By Alyssa Martin—Features Editor


Earlier this month, I saw a shocking image on social media. This picture illustrated all the mass shootings that have happened worldwide since January 2019.

Many countries had zero mass shootings. A few countries had less than 10, and then there was the United States. At the very top of the list, a three-digit number. 249 was crossed out with a red line and 250 was written next to it. I was astonished at the difference in numbers between countries, and it made me wonder: “Why the difference?” 

Today, it seems as if there is news about mass shootings or attempts thereof nearly every few weeks. With these incidents becoming normalized in our country, the majority of people try to place blame on our second amendment right and how easy it is to acquire firearms. 

In an article published by The Guardian earlier this year following the Christchurch Massacre in New Zealand, Nick Evershed looked at gun control laws around the world, specifically Australia. 

Evershed highlighted a number of studies regarding Australian gun laws and stated since certain laws have been in place, there have not been many shootings. The major part of the gun laws is the amount of security and the process of purchasing a firearm, including background checks.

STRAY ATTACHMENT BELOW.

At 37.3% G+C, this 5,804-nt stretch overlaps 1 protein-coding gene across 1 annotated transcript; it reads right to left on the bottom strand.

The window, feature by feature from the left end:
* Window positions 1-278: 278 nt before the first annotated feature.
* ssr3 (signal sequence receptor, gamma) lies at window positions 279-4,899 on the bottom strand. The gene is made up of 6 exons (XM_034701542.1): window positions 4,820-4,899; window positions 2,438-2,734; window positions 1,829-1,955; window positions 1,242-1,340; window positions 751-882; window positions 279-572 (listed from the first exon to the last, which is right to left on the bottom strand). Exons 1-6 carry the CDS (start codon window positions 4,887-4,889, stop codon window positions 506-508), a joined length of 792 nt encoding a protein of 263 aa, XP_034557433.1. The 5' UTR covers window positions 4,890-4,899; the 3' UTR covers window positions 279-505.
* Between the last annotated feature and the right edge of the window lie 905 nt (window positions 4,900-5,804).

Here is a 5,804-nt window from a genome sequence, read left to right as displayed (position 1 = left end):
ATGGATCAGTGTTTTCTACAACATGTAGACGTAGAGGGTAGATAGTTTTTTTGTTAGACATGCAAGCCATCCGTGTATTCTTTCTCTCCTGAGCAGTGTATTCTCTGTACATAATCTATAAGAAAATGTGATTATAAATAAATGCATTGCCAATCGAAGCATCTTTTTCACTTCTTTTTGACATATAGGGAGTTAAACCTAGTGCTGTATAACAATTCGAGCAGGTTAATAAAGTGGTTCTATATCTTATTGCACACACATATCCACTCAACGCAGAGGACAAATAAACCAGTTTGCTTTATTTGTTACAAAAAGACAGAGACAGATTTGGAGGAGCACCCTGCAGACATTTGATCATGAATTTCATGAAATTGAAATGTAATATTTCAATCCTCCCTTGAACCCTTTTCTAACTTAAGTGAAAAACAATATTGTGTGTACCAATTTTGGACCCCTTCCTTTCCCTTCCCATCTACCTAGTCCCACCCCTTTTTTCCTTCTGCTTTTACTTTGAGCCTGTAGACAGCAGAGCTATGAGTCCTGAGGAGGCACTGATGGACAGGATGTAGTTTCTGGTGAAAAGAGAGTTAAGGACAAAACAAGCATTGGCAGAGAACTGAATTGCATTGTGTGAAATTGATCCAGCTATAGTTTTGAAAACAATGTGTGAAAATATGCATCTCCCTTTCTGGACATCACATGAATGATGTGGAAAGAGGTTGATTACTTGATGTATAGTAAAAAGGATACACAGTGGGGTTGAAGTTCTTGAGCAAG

While making it more difficult for people to obtain firearms, I am not confident it will resolve this issue. Most of the time after these incidents occur, the shooters are diagnosed with some sort of mental illness or it is verified through loved ones of such. 

Last month, Time magazine published an article called “Politicians Keep Blaming Mass Shootings on Mental Health Issues. Doctors Say They’re Wrong.” As the title suggests, throughout the article, Jaime Ducharme pulls social media posts as well as studies and comments from psychologists and other doctors which states easy access to guns is the cause of mass shootings and gun violence, not mental health issues, as portrayed throughout media and rhetoric of politicians. 

I do not think it is fair to generalize every person with a mental illness by stating they will commit an act like this; however, I do not necessarily think it is not a contributing factor in some of the incidents so ubiquitous in our society. 

Whatever the cause, it frightens me how normal it is for elementary-aged children to know exactly what to do if someone comes into their school with a gun, or how many college students think about someone perceived as a threat coming on their campus while they are walking to class or studying. These things are not normal, and they should not be treated as such. Whatever the cause, it needs to be pinpointed, and steps must be taken to stop this epidemic before it happens again. 

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